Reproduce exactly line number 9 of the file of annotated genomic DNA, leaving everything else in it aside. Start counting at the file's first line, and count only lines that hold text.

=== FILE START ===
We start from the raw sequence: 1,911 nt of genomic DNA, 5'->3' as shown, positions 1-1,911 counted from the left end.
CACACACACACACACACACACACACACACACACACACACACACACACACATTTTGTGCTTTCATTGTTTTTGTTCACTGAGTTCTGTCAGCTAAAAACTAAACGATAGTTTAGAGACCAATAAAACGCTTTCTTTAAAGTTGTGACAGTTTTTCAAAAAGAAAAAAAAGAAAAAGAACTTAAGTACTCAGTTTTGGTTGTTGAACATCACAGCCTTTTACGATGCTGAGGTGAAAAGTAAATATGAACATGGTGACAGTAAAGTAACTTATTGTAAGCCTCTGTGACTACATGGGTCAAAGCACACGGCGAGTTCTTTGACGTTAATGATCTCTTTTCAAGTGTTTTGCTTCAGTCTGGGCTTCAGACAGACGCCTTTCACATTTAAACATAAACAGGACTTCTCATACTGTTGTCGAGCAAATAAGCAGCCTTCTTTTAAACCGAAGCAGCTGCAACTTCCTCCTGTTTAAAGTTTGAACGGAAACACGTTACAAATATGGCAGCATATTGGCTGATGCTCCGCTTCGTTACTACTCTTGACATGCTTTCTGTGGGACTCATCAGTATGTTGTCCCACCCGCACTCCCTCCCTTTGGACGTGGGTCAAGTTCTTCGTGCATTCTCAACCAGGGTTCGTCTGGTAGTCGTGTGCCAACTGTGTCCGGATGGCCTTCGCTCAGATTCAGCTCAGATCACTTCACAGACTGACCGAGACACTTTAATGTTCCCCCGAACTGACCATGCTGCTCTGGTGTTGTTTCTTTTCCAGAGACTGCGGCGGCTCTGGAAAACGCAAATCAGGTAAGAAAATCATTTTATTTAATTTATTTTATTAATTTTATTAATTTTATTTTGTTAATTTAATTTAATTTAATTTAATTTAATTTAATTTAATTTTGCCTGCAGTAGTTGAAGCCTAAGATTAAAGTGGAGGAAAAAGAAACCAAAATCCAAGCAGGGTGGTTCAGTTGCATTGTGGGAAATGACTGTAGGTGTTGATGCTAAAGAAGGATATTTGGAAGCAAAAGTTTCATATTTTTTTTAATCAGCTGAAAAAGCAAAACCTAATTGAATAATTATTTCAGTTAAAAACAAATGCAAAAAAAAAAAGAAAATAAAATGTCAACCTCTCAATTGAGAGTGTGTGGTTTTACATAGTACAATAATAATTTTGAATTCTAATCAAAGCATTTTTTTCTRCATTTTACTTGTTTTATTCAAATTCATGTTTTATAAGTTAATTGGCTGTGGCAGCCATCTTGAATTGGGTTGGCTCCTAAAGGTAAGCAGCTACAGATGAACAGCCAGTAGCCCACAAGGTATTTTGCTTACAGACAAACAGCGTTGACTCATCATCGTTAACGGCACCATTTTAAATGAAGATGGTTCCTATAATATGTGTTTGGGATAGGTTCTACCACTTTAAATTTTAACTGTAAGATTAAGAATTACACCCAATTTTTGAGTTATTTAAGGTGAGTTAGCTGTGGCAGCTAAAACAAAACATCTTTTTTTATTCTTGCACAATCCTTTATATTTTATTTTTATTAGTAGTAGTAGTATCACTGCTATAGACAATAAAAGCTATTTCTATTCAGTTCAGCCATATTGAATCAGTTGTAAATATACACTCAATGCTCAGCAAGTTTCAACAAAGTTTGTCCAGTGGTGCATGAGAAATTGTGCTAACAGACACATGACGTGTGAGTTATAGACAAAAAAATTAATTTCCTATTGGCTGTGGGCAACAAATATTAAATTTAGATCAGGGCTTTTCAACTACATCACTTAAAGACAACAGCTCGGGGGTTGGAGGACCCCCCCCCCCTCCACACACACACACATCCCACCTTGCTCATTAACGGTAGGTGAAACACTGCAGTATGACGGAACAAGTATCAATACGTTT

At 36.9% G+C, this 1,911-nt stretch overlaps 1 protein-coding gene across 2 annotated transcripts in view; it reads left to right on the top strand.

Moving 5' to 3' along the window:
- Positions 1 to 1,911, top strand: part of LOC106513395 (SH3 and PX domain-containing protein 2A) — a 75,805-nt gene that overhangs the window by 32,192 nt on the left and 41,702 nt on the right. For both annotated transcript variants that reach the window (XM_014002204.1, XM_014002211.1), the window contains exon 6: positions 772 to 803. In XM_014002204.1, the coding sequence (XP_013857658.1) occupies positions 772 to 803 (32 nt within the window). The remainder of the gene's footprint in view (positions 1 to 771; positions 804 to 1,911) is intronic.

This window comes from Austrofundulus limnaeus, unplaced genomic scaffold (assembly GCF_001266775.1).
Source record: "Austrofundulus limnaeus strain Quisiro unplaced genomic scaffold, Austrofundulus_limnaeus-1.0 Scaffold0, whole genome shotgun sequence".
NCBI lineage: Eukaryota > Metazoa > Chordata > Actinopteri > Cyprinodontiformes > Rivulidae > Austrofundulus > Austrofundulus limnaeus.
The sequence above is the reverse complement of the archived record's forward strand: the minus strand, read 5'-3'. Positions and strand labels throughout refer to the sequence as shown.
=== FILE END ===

The sequence above is the reverse complement of the archived record's forward strand: the minus strand, read 5'-3'. Positions and strand labels throughout refer to the sequence as shown.